SEM images of hEnSCs cultured on collagen, 2-Col/PA-CH, and 2-Col/PA-CH/Mic EpoB hydrogels indicated cell-scaffold interactions and cell attachment on hydrogel scaffolds 48 h after cell seeding (Fig. 6a–c,e). The interconnected porosity and surface morphology of the hydrogel scaffolds was revealed by SEM. In the 2-Col/PA-CH/Mic EpoB hydrogel, the EpoB microspheres were visible and detected (Fig. 6d,e). The 2-Col/PA and 2-Col/PA-CH hydrogels showed more fibrous and regular structure compared to collagen (Fig. 6f–h), and the 2-Col/PA-CH hydrogel indicated a smooth surface morphology.
The degradation of different hydrogel formulations, including collagen, 2-Col/PA-CH, and 2-Col/PA-CH/Mic EpoB, during 14 days of incubation in DMEM-F12 medium at 37 °C was evaluated (Fig. 7a). The degradation degree of collagen hydrogel was higher than the other two groups (i.e., 2-Col/PA-CH, and 2-Col/PA-CH/Mic EpoB). Adding of collagen-coated Mic EpoB and PA-CH as a cross-linker increased the stability of the collagen hydrogel. Furthermore, 2-Col/PA-CH/Mic EpoB showed slower degradation and higher stability compared with 2-Col/PA-CH.
The swelling degree of collagen, 2-Col/PA-CH, and 2-Col/PA-CH/Mic Epo B hydrogels in DMEM-F12 was calculated until 96 h (Fig. 7b). The swelling degrees were as follow:
The results showed that adding PA-CH as cross-linker causes a decrease in the swelling degree of collagen. However, the addition of coated collagen microspheres to collagen gel increased the swelling degree of the hydrogel. The consistency in cross-linked collagen hydrogels is presented in Fig. 7c.
The ATR-FTIR spectra of PA, collagen, 2-Col/PA, 2-Col/PA-CH are presented in Fig. 7d. The main peaks including amide A (3280–3290 cm−1), amide B (3075–3085 cm−1), amide I (1635–1656 cm−1), amide II (1549–1566 cm−1), amide III (1174–1177 cm−1), aliphatic C–H bond (2925–2942 cm−1), CH2 bending (1397–1401 cm−1) were detected and pointed out by arrows and dash lines. Additionally, to enhances the separation of overlapping peaks, second-derivative spectrum in the amide B region was achieved via irAnalyze software, showing secondary structure conformational changes in the two cross-linked hydrogels scaffold (2-Col/PA and 2-Col/PA-CH) compared to the collagen (uncross-linked) hydrogel scaffold (Fig. 7e).
The effect of 3D collagen hydrogel and EpoB release on differentiation of hEnSCs into motor neuron-like cells
After 15 days of MN-induction, the morphology of hEnSCs changed from a fibroblast-like shape to a bipolar and round cell body shape with neurites. The neuron-like morphology was observed using an inverted phase-contrast microscope (Olympus, Japan). IF staining results showed up-regulation of the MN markers ISL-1, CHAT, and HB9 in all three experimental groups, but no expression in the control group (Fig. 8a).
Differentiation rate was investigated by counting each positive cell marker (beta-tubulin III, ISL-1, CHAT, NES, HB9) as a percentage of the total number of DAPI-stained cells. The level of positive MN markers expression in cells seeded on 2-Col/PA-CH/Mic EpoB group was significantly higher (P < 0.001) than the other two groups (i.e., TCP, and 2-Col/PA-CH), except for NES. The positive marker expression of different evaluated markers in TCP, 2-Col/PA-CH, and 2-Col/PA-CH/Mic EpoB is shown below, respectively. Quantitative results are also shown in Fig. 8b.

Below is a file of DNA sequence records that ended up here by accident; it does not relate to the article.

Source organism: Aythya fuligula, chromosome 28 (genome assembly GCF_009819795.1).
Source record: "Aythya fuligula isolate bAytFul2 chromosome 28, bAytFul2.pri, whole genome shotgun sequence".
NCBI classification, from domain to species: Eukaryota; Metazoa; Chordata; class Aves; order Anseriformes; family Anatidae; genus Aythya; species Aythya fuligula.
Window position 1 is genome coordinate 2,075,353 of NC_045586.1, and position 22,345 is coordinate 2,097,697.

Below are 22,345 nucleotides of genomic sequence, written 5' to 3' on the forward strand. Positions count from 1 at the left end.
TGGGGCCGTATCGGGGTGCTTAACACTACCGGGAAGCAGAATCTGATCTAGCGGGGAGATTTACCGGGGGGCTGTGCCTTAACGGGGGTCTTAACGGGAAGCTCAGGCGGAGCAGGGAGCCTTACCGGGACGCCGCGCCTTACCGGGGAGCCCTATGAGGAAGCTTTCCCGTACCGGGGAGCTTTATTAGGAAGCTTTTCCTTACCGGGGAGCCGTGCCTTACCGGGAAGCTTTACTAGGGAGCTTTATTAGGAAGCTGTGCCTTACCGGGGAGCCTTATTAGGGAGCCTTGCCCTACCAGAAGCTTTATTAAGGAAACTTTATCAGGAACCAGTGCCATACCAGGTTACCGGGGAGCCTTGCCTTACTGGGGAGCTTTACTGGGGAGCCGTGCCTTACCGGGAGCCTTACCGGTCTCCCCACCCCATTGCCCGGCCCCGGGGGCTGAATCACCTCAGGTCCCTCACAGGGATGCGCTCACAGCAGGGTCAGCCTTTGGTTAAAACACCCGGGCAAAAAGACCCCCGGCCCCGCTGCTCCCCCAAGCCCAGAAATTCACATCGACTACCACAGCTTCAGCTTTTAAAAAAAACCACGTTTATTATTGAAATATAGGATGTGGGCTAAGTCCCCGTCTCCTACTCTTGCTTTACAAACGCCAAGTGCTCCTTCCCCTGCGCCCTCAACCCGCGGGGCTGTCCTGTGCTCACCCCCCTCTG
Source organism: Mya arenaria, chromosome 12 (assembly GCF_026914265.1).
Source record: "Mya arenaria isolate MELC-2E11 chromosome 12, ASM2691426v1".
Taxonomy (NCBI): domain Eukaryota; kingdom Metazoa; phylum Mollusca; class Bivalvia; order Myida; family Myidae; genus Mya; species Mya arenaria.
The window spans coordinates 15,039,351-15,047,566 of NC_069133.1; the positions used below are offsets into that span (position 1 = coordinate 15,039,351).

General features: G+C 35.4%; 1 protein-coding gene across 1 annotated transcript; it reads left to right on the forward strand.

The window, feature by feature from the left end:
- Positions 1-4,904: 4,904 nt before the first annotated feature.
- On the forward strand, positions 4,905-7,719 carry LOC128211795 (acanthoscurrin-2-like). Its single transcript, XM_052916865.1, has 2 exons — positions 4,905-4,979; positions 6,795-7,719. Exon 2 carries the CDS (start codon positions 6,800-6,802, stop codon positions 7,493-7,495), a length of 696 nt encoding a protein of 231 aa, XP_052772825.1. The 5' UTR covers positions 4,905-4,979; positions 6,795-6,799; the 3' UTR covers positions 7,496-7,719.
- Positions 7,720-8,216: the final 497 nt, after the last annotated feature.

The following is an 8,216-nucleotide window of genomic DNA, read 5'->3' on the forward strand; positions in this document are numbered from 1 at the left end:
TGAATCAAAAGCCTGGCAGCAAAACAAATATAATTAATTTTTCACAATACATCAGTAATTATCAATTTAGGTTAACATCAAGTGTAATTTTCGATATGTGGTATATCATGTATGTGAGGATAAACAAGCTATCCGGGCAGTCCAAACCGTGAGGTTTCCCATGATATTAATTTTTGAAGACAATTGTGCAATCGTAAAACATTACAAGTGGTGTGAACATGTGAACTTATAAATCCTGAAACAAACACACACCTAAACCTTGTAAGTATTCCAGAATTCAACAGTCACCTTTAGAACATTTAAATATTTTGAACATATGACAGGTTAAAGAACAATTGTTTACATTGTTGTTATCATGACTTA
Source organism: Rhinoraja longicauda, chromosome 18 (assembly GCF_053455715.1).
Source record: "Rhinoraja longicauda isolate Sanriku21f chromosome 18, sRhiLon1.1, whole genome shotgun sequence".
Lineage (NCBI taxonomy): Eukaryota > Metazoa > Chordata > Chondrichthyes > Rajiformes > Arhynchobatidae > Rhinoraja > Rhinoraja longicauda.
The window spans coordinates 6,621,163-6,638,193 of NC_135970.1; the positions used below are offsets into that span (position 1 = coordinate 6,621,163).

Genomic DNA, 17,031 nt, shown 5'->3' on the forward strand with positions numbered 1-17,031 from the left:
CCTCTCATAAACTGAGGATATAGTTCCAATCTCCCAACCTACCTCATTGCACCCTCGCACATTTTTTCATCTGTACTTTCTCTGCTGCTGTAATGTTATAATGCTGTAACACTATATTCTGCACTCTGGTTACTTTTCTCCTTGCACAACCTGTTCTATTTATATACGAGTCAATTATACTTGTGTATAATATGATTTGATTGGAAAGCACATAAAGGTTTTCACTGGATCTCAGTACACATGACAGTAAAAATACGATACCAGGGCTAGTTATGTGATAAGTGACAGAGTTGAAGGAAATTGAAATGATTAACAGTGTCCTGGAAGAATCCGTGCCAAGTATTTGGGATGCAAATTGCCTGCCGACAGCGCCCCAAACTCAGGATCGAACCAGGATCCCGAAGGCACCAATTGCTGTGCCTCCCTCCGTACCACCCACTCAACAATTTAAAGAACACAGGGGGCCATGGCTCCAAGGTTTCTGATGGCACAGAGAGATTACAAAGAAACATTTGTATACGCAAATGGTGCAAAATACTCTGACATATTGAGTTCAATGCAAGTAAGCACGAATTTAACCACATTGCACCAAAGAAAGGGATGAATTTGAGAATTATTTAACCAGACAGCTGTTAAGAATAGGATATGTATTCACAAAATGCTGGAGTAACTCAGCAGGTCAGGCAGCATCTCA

beta-tubulin III (89%, 92%, 98%,)
ISL-1 (83%, 88%, 98%)
CHAT (80%, 85%, 97%)
NES (100%, 100%, 100%)
HB9 (78%, 84%, 96%)
Molecular analysis using real-time-PCR
After 15 days of cell induction, real-time RT-PCR was performed to compare the fold-change of RNA expressions of HB9, ISL-1, NES, and NEFH in three experimental groups, including TCP, 2-Col/PA-CH, 2-Col/PA-CH/Mic EpoB and control (undifferentiated hEnSCs) (Fig. 8c). The real-time-RT-PCR results indicated that the level of HB9, ISL-1, NES, and NEFH was significantly up-regulated in all three induced hEnSCs groups (P < 0.001, P < 0.01). Between the three experimental groups, the 2-Col/PA-CH/Mic EpoB hydrogel had the highest expression level of HB9 and ISL-1 as MN markers (12.4- and 12-fold change, respectively). The expression of HB9 in the 2-Col/PA-CH/Mic EpoB hydrogel was 4.43- and 4.13-times higher than the TCP and 2-Col/PA-CH hydrogel, respectively (2.8- and 3-fold change, respectively). The expression of ISL-1 in the 2-Col/PA-CH/Mic EpoB hydrogel was 2.4- and 1.71-times higher than the TCP and 2-Col/PA-CH, respectively (5- and 7-fold change, respectively). The NES and NEFH expressions in the 2-Col/PA-CH/Mic EpoB hydrogel were almost the same as TCP and 2-Col/PA-CH groups.
The neurite length of the MN-like cells was significantly longer in 2-Col/PA-CH/Mic EpoB hydrogels compared to TCP and 2-Col/PA-CH groups (P < 0.001) after 15 days of MN-induction (Fig. 9).
In recent years, increasing evidence suggests that small molecules are effective chemical agents for cell survival and differentiation, and may be candidates for various interventional therapies60. Small molecules often regulate the activity of several transcription factors, which can thereby determine cell fate. Thus, exposing stem cells to small molecules can advance cell differentiation by mimicking tissue microenvironment during organogenesis61,62. Ruschel et al. reported low doses of EpoB, known as a small molecule, diminishes fibrotic scar tissue and induces axonal regeneration in vitro in injured cortical neurons of postnatal rats37. This study aimed to evaluate the effect of sustained release of EpoB using PCL microspheres embedded in 3D collagen hydrogel for differentiation of hEnSCs into MN-like cells.
Many studies have proposed tissue engineering as a practical approach to repairing various damaged tissues, and nerve tissue engineering is no exception to this rule, especially given the increasing rate of SCI23,63. Many combinational approaches have proven advantageous compared with using each method separately. However, these approaches require further elucidation to ensure a meaningful effect compared to their individual usage12.